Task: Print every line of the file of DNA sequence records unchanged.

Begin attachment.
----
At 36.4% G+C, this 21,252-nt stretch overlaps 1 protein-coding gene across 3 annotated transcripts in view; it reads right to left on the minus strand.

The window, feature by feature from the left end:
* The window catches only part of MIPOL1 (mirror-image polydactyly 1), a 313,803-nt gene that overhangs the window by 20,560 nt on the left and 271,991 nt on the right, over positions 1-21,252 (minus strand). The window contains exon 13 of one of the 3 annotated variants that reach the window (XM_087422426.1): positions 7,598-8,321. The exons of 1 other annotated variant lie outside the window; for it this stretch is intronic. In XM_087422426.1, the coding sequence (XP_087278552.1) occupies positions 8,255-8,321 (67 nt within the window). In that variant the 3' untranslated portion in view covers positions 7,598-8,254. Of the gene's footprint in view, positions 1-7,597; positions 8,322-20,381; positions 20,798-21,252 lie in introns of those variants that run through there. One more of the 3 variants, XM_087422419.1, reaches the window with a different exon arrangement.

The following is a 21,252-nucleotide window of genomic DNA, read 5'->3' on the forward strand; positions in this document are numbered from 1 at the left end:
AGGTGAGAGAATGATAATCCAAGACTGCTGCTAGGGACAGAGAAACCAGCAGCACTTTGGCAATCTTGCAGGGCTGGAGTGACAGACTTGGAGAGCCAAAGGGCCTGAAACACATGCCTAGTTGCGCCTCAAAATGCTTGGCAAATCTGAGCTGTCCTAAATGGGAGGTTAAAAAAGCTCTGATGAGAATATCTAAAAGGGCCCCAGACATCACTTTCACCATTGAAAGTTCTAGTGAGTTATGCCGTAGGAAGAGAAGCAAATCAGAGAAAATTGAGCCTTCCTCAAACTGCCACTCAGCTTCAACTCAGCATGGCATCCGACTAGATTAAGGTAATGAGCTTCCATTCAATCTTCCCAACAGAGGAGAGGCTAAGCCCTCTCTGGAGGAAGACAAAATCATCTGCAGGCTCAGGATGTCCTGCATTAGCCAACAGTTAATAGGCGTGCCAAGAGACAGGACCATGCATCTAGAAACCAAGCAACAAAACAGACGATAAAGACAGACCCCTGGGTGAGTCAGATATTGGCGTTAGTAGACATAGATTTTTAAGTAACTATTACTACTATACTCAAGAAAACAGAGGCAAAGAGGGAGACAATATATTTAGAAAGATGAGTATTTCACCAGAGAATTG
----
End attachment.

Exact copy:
At 36.4% G+C, this 21,252-nt stretch overlaps 1 protein-coding gene across 3 annotated transcripts in view; it reads right to left on the minus strand.

The window, feature by feature from the left end:
* The window catches only part of MIPOL1 (mirror-image polydactyly 1), a 313,803-nt gene that overhangs the window by 20,560 nt on the left and 271,991 nt on the right, over positions 1-21,252 (minus strand). The window contains exon 13 of one of the 3 annotated variants that reach the window (XM_087422426.1): positions 7,598-8,321. The exons of 1 other annotated variant lie outside the window; for it this stretch is intronic. In XM_087422426.1, the coding sequence (XP_087278552.1) occupies positions 8,255-8,321 (67 nt within the window). In that variant the 3' untranslated portion in view covers positions 7,598-8,254. Of the gene's footprint in view, positions 1-7,597; positions 8,322-20,381; positions 20,798-21,252 lie in introns of those variants that run through there. One more of the 3 variants, XM_087422419.1, reaches the window with a different exon arrangement.

The following is a 21,252-nucleotide window of genomic DNA, read 5'->3' on the forward strand; positions in this document are numbered from 1 at the left end:
AGGTGAGAGAATGATAATCCAAGACTGCTGCTAGGGACAGAGAAACCAGCAGCACTTTGGCAATCTTGCAGGGCTGGAGTGACAGACTTGGAGAGCCAAAGGGCCTGAAACACATGCCTAGTTGCGCCTCAAAATGCTTGGCAAATCTGAGCTGTCCTAAATGGGAGGTTAAAAAAGCTCTGATGAGAATATCTAAAAGGGCCCCAGACATCACTTTCACCATTGAAAGTTCTAGTGAGTTATGCCGTAGGAAGAGAAGCAAATCAGAGAAAATTGAGCCTTCCTCAAACTGCCACTCAGCTTCAACTCAGCATGGCATCCGACTAGATTAAGGTAATGAGCTTCCATTCAATCTTCCCAACAGAGGAGAGGCTAAGCCCTCTCTGGAGGAAGACAAAATCATCTGCAGGCTCAGGATGTCCTGCATTAGCCAACAGTTAATAGGCGTGCCAAGAGACAGGACCATGCATCTAGAAACCAAGCAACAAAACAGACGATAAAGACAGACCCCTGGGTGAGTCAGATATTGGCGTTAGTAGACATAGATTTTTAAGTAACTATTACTACTATACTCAAGAAAACAGAGGCAAAGAGGGAGACAATATATTTAGAAAGATGAGTATTTCACCAGAGAATTG